Labour unveils rescue plan for NHS dentistry, by staff reporter

Labour says it will provide an extra 700,000 urgent dentists appointments and reform the NHS dental contract, as part of a package of measures to rescue NHS dentistry.

In the first of the party’s policy announcements ahead of its conference in Liverpool, Labour is also pledging to introduce supervised toothbrushing in schools, and incentivise new dentists to work in underserved areas.

The plan will tackle the alarming decline of NHS dentistry, which has left millions of people unable to get a dentist’s appointment when they need one. New analysis of patient survey data suggests that 4.75 million people were denied an appointment with an NHS dentist in the past two years. Figures show millions of people were either told no appointments were available or that the practice they contacted was not taking on new patients.

This has led to the emergence of DIY dentistry, with 1 in 10 people having attempted their own dental work. Healthwatch England has reported horror stories of patients pulling their own teeth out with pliers.

The government is now overseeing a pilot where NHS dentistry will only be made available to children and the most vulnerable, which would be a huge scaling down of the service.

Labour says its plans will also address the issue of children requiring operations to have rotting teeth removed. 42,000 children went to hospital to have teeth removed in 2021/22, 26,700 of whom had tooth decay as their main diagnosis. Tooth decay is the most common reason for children aged 6-10 to be admitted to hospital. 1 in 3 children living in the most deprived areas of England suffer from tooth decay, and are three times more likely to have rotting teeth than kids in the least deprived areas.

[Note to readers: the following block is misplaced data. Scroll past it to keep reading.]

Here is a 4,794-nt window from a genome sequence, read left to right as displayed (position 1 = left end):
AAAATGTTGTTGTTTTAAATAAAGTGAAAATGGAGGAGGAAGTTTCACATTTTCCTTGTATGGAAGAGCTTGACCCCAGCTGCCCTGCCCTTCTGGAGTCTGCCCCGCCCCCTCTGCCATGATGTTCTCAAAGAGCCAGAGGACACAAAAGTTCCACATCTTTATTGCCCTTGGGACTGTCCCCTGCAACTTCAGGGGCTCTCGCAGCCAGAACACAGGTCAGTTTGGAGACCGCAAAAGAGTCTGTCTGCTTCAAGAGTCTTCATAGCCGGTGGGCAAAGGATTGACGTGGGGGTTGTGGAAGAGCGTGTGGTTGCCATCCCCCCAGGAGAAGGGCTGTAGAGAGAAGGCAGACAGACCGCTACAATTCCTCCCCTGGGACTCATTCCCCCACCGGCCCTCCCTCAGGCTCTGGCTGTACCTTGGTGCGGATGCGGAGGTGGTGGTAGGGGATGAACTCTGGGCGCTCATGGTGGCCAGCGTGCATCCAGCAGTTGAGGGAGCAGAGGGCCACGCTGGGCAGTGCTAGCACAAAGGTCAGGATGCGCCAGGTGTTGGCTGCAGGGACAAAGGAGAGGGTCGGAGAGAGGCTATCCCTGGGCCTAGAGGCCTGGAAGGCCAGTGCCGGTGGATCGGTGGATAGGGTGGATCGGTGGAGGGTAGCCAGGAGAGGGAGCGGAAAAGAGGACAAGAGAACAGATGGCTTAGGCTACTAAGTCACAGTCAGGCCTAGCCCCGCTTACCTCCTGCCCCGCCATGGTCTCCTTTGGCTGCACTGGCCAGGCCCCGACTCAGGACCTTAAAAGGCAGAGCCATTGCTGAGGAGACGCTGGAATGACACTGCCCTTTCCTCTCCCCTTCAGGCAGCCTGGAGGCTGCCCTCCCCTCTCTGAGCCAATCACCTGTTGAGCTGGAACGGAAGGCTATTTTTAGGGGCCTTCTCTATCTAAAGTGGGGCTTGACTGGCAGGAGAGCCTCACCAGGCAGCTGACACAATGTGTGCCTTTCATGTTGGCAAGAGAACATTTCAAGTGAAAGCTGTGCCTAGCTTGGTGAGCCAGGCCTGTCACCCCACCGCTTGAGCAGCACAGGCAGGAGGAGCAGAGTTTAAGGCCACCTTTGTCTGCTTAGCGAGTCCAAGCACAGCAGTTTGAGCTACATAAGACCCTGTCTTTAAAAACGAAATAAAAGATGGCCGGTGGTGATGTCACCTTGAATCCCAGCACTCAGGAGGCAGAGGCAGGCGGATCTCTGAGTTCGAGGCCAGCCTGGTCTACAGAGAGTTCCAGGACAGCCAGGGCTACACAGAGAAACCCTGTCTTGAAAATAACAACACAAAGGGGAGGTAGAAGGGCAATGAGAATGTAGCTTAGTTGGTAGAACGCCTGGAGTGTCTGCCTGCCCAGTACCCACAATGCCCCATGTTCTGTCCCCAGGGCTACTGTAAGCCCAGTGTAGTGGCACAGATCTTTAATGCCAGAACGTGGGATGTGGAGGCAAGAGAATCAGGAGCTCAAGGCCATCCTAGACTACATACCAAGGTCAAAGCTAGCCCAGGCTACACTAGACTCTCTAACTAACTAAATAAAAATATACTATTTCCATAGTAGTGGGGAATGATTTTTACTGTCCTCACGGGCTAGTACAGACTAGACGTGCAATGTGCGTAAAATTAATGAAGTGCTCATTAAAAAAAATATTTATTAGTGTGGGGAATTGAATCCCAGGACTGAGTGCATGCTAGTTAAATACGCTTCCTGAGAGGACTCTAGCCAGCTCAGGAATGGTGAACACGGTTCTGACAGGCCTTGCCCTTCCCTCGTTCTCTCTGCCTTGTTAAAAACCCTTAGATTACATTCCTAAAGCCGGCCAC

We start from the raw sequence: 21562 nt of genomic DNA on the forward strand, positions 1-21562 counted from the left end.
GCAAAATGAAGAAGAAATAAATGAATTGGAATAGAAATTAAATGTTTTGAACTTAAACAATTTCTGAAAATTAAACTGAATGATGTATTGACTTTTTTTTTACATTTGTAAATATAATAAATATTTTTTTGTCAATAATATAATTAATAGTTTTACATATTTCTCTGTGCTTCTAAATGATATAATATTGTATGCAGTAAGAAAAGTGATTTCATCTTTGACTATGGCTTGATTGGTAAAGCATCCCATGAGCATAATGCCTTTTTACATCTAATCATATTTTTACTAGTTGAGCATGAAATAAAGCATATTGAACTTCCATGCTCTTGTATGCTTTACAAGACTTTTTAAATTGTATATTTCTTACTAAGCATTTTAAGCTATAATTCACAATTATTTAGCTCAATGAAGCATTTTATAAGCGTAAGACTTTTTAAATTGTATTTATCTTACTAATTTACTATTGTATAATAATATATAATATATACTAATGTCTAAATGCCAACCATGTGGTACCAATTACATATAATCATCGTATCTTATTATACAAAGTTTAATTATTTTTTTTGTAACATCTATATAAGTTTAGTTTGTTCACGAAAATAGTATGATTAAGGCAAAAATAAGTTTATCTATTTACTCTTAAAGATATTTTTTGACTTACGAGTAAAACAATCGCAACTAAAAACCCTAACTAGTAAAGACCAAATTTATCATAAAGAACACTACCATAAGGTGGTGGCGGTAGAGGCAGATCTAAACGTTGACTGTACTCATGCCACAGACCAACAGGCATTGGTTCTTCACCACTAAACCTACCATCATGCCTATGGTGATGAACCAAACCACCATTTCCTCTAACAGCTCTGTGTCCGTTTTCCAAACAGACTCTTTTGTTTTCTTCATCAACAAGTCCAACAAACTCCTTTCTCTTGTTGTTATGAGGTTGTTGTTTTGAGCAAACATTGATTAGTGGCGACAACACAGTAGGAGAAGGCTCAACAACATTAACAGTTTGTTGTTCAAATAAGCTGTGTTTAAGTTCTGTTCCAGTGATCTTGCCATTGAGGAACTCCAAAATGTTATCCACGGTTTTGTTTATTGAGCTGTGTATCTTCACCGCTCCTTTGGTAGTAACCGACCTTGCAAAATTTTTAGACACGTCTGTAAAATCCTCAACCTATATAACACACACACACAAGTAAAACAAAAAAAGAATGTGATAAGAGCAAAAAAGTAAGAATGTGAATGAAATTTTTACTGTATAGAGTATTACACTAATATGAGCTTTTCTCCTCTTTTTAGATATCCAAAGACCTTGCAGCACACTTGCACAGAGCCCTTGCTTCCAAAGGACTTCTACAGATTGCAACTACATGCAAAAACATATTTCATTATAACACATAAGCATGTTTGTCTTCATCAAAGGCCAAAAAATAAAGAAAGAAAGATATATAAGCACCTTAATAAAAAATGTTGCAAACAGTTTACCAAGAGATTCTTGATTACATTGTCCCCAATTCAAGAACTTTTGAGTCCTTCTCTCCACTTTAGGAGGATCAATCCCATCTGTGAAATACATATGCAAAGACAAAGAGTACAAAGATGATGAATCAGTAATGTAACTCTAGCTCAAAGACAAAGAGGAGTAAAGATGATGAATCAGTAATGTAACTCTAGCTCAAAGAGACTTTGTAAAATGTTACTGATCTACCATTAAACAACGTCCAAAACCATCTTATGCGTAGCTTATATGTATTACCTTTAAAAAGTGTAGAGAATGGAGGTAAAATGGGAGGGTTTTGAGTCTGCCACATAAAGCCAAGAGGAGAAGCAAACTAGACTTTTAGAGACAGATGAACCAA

Labour is promising to take immediate action to provide care for those in most urgent need, and long-term reform to restore NHS dentistry to all who need it. The party’s plans include:

• Funding NHS dental practices to provide 700,000 more urgent appointments, for patients in need of things like fillings and root canal.
• Incentives for new dentists to work in areas with the greatest need, to tackle the emergence of ‘dental deserts’ where no NHS dentists are taking on new patients
• Supervised toothbrushing in schools for 3-5 year olds, targeted at the areas with highest childhood tooth decay
• Reform the dental contract to rebuild the service in the long-run, so NHS dentistry is there for all who need it

The plans will cost £111 million a year in total and be funded by abolishing the non-dom tax status, which allows people who live and work in Britain to pay their taxes overseas.

Keir Starmer, Leader of the Labour Party said: “People are finding it impossible to get an NHS dentist when they need one, with appalling consequences. Horror stories of DIY dentistry are too frequent.

“My Labour government will not stand for millions of people being denied basic healthcare.

“To rescue dentistry from the immediate crisis, we will provide 700,000 more appointments a year to those in the most urgent need, recruit more dentists to areas with the most severe shortages, and protect children’s teeth.

“But my mission led government will always do more than fix the basics. We will reform the dental contract to rebuild the service in the long-run, so NHS dentistry is there for all who need it.”